Tim Campbell MBE won The Apprentice back in 2005, and has come full circle to work alongside Lord Alan Sugar to judge...
- Make sure products like clothing and homeware are displayed attractively in stores
- You'll need creativity and a flair for colour and design
- Work in store, or at head office coming up with design ideas and drawing up plans
This is enjoyable, creative work, planning, designing, and creating displays in retail environments.//=nl2br( $texts['main'] )?> //=$texts['hidden'];?>
- Design product displays and floor plans or follow plans from head office
- Draw designs and plans by hand or computer
- Use space and lighting creatively
- Source materials like models, props, signs and equipment
- Arrange displays and dressing dummies
- Teach sales staff how to display goods
- Produce brand guidelines so all stores have the same look and feel
Your work might sometimes include evenings or early mornings to set up displays when stores are closed. The job is physically demanding as it may involve climbing ladders and lifting goods. Working in shop windows can also be hot and cramped.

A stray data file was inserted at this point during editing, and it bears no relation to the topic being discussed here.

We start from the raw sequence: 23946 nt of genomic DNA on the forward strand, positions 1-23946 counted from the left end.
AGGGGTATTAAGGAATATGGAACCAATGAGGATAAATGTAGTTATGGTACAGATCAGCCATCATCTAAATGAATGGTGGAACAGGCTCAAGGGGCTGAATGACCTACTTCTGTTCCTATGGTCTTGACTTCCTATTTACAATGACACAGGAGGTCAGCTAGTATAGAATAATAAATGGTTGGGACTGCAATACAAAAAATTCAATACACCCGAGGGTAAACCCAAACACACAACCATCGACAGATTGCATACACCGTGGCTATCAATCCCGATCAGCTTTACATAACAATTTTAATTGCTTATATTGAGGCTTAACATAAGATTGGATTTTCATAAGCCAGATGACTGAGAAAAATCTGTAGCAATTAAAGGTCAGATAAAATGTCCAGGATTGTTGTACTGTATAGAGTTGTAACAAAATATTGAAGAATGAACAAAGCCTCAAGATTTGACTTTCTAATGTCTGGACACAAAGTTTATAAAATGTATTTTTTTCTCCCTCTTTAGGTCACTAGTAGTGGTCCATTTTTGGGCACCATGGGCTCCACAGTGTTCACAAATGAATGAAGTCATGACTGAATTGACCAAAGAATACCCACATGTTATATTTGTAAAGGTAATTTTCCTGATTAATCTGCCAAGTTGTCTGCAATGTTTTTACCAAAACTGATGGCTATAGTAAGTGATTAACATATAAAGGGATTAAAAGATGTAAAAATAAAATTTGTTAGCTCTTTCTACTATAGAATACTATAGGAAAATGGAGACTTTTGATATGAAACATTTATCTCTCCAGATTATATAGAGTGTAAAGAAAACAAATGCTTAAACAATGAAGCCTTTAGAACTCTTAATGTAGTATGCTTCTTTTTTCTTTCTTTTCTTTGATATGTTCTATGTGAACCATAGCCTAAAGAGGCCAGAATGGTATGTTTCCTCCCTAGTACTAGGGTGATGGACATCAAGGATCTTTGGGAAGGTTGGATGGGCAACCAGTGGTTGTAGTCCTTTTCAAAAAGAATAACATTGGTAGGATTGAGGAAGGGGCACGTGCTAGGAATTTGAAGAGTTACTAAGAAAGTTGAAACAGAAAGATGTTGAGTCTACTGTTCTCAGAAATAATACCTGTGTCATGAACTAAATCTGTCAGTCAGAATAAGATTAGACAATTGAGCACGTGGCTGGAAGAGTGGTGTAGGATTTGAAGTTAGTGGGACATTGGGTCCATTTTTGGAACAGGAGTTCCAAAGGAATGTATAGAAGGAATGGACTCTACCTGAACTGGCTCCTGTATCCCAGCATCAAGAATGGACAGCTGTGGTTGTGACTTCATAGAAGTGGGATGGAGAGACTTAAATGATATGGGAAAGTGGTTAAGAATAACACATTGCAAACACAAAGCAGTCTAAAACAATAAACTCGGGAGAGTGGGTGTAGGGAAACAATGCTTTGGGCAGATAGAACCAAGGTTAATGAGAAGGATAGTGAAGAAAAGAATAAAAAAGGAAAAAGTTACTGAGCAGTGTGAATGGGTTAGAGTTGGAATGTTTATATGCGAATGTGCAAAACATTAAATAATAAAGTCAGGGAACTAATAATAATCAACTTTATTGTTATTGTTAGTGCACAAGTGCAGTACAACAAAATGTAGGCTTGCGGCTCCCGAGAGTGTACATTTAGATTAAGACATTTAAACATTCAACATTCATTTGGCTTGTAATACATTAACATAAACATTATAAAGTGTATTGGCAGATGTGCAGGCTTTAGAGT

You could be based at head office or at a store and you might need to travel to different branches to set up displays.
There are no set entry requirements, but you'll need creativity and imagination, design skills to create product displays, technical drawing skills, and attention to detail.
You could do a college course before looking for a trainee job with a retailer. Relevant courses include a Level 2 Certificate in Fashion Retail or a Level 3 Diploma in Retail Skills Visual Merchandising. Or you could do a Certificate in Display and Visual Merchandising through the British Display Society. This is a distance learning course and could help whether you're working in retail or looking for your first job.
Another way you could get into this job is through an advanced apprenticeship in retail visual merchandising.
Alternatively, you could start as a retail worker and take on more responsibility for displays and merchandising as your experience grows.
With experience, you could progress to team leader, then visual merchandising manager. You could also move into retail, exhibition or interior design, or set up your own business creating one-off displays. You could become a member of the British Display Society to increase your job prospects.